LITTLE ROCK, Ark. — After a large U.S. fuel distributor warned in late October of diesel fuel supply constraints in some areas of the country, rumors began circulating that a nationwide shortage was imminent.
Although some regional shortages may occur, there is enough diesel on hand and on the way to avoid a national crisis.
In a news release issued on Monday, Oct. 31, Mansfield Energy reported that East Coast fuel markets are facing diesel supply issues due to market economics and tight inventories.
“Poor pipeline shipping economics and historically low diesel inventories are combining to cause shortages in various markets throughout the Southeast,” the news release stated. “These have been occurring sporadically, with areas like Tennessee seeing particularly acute challenges.”
Energy market experts have said that although the supply of diesel fuel is tight right now, it’s no cause for alarm. The U.S. isn’t about to run out of the vital fuel needed to run a majority of the big trucks that carry the goods the nation needs for survival.
Last week, headlines indicating that the U.S. is down to a 25-day supply of diesel swarmed the Internet.
The war in Ukraine, Hurricane Ian, a Pennsylvania refinery fire and COVID-19-related shutdowns have all contributed to the issue, industry insiders say.
“Inventories of diesel and gasoline are down below five-year averages, and if the entire world were to stop, we would have 25 days worth of diesel. But the world doesn’t stop. We’re not counting on it stopping,” Ed Hirs, a professor of energy economics at the University of Houston, told CBS MoneyWatch.
He likened the situation to a grocery store’s supply of milk at any given time.
“Your grocery store may have an inventory of three days of milk. That’s because they only have three days’ worth at any given point. But the cow keeps milking, the farmer keeps sending milk, the dairy keeps delivering,” Hirs told CBS.
Patrick De Haan of GasBuddy said: “What a lot of people are taking is that number means we’re going to run out in 25 days from whenever. That is not the case. That is a number that changes by fractions every week. It is representative of, if refineries across the country completely shut down, we would have 25 days of coverage.”
In Georgia, Gov. Brian P. Kemp last week signed two executive orders extending the temporary suspension of the state motor fuel and locomotive fuel tax, as well as the supply chain state of emergency. Other states have taken similar measures.
“As another holiday season and diesel (supply constraints loom), Georgians are still facing record high inflation, growing costs at the grocery store just before Thanksgiving and high prices at the pump as they prepare to travel to see family, all due to a complete failure of leadership in Washington,” Kemp said. “While we can’t fix everything politicians have broken, our responsible approach to reopening our economy while prioritizing both lives and livelihoods allows us to deliver needed relief by continuing to suspend our state’s gas tax. Alongside our partners in the legislature, we will continue working to ease the burden felt by Georgia’s families who deserve to have safe, warm, and prosperous holidays.”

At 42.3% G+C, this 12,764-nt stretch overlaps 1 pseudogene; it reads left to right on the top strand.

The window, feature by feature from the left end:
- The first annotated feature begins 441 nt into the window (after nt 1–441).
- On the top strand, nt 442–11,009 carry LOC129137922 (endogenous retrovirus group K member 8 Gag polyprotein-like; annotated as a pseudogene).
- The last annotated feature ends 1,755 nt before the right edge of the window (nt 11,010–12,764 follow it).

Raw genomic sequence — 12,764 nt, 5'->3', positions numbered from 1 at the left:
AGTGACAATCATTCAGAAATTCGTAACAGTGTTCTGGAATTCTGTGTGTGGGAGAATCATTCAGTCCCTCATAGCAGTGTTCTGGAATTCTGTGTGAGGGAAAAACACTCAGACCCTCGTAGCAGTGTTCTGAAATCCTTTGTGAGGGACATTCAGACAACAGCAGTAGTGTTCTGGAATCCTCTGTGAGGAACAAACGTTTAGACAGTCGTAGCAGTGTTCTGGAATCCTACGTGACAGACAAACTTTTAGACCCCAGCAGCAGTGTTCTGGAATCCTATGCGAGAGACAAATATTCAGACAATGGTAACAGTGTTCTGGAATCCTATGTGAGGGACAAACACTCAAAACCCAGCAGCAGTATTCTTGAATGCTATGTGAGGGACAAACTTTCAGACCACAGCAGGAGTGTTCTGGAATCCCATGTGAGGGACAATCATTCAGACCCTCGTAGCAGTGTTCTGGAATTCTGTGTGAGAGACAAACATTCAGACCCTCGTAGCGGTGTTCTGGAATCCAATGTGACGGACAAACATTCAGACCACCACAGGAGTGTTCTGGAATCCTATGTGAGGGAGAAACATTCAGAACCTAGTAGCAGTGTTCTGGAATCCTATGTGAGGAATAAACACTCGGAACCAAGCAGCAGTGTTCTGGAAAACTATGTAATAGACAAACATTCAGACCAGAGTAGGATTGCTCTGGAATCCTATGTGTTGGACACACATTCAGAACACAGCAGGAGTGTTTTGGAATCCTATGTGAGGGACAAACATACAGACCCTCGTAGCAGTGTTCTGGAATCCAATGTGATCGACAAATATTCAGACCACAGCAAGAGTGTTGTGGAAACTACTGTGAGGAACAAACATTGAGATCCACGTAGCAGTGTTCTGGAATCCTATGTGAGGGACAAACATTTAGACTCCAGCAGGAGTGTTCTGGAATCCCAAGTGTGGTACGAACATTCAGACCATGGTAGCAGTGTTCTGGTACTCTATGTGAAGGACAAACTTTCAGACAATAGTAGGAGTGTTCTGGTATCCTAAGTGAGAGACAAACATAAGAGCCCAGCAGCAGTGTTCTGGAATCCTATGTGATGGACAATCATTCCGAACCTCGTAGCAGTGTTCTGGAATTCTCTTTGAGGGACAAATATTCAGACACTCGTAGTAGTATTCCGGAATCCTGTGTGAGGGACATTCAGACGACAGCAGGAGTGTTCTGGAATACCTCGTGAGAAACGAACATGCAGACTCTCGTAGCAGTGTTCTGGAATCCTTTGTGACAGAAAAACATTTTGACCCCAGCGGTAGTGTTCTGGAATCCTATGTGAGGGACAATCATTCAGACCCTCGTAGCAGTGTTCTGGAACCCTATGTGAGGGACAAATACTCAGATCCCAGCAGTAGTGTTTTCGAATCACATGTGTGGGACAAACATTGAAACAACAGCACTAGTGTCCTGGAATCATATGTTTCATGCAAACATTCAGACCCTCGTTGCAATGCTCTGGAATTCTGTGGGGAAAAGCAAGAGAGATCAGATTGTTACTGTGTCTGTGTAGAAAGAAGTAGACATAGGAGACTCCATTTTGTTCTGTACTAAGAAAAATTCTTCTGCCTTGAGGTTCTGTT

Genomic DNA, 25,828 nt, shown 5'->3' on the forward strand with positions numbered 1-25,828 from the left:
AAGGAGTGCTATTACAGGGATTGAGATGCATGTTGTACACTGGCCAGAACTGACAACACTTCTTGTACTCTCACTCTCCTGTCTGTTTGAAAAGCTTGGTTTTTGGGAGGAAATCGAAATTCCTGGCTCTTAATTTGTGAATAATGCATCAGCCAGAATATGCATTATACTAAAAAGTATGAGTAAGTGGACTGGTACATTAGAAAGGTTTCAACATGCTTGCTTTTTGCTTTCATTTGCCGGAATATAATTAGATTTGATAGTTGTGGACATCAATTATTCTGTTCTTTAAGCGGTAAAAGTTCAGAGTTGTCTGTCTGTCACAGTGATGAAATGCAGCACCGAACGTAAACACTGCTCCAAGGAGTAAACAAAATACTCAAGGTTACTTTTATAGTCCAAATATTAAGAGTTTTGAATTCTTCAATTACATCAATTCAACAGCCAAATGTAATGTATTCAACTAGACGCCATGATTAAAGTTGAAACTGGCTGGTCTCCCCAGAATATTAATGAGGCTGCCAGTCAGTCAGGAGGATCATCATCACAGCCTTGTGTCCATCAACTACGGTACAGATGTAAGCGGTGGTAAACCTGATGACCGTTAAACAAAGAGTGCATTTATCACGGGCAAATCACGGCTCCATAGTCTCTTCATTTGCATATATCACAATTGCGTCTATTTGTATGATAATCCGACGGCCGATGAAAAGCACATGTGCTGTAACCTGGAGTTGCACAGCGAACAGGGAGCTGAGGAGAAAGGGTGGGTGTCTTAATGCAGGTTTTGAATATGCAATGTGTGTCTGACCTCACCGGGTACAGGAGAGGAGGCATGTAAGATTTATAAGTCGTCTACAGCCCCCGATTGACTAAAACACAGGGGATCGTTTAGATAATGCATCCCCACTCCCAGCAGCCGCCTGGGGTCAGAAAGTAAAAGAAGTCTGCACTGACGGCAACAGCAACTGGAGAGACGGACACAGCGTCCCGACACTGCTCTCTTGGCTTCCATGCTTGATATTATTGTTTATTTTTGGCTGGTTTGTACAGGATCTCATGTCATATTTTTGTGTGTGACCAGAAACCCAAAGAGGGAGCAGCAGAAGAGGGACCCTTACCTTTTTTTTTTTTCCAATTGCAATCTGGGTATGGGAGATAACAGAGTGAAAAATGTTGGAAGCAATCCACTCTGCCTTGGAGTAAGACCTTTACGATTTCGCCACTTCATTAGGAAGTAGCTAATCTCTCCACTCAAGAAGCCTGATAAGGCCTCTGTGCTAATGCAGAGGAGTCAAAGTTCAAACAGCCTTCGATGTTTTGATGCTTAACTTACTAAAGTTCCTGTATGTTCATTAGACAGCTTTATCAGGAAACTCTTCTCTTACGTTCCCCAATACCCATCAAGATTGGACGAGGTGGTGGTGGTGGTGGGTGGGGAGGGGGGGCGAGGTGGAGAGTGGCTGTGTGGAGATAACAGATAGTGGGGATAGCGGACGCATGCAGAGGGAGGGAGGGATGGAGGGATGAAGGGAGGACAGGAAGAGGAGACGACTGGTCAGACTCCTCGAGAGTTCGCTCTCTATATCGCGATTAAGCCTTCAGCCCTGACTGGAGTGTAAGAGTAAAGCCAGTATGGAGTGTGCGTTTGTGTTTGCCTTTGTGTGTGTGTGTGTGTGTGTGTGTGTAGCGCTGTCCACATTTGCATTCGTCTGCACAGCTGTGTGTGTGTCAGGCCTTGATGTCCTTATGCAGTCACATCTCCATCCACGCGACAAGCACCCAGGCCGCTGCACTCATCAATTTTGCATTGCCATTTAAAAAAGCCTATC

Iowa’s governor has issued a proclamation allowing vehicles transporting motor fuels to be overweight (not exceeding 90,000 pounds gross weight) without a permit. The proclamation also temporarily suspends regulatory provisions of Iowa law pertaining to hours of service for crews and drivers hauling motor fuels.
In South Dakota, Gov. Kristi Noem has signed an executive order granting an hours of service waiver for certain liquid products being transported through South Dakota.
The 30-day order declares a state of emergency and exempts delivery of gasoline, diesel, jet fuel, propane, ethyl alcohol, natural gasoline, diesel exhaust fluid and anhydrous ammonia from federal motor carrier regulations regarding drivers’ hours of service. The waiver will address supply shortages being reported in the state by businesses and residents, in part due to the needs of harvest and preparation for winter.
Nebraska Gov. Pete Ricketts also issued an executive order to provide emergency relief for what his office dubbed “regional fuel shortages.”
The order temporarily allows drivers to work extended hours to haul gasoline or gasoline blends, diesel, fuel oil, ethanol, propane and biodiesel.
“By facilitating increased fuel transportation, the governor’s order will help reduce delays at petroleum product terminals in order to make fuels more readily available to consumers,” according to a news release.
The Trucker News Staff produces engaging content for not only TheTrucker.com, but also The Trucker Newspaper, which has been serving the trucking industry for more than 30 years. With a focus on drivers, the Trucker News Staff aims to provide relevant, objective content pertaining to the trucking segment of the transportation industry. The Trucker News Staff is based in Little Rock, Arkansas.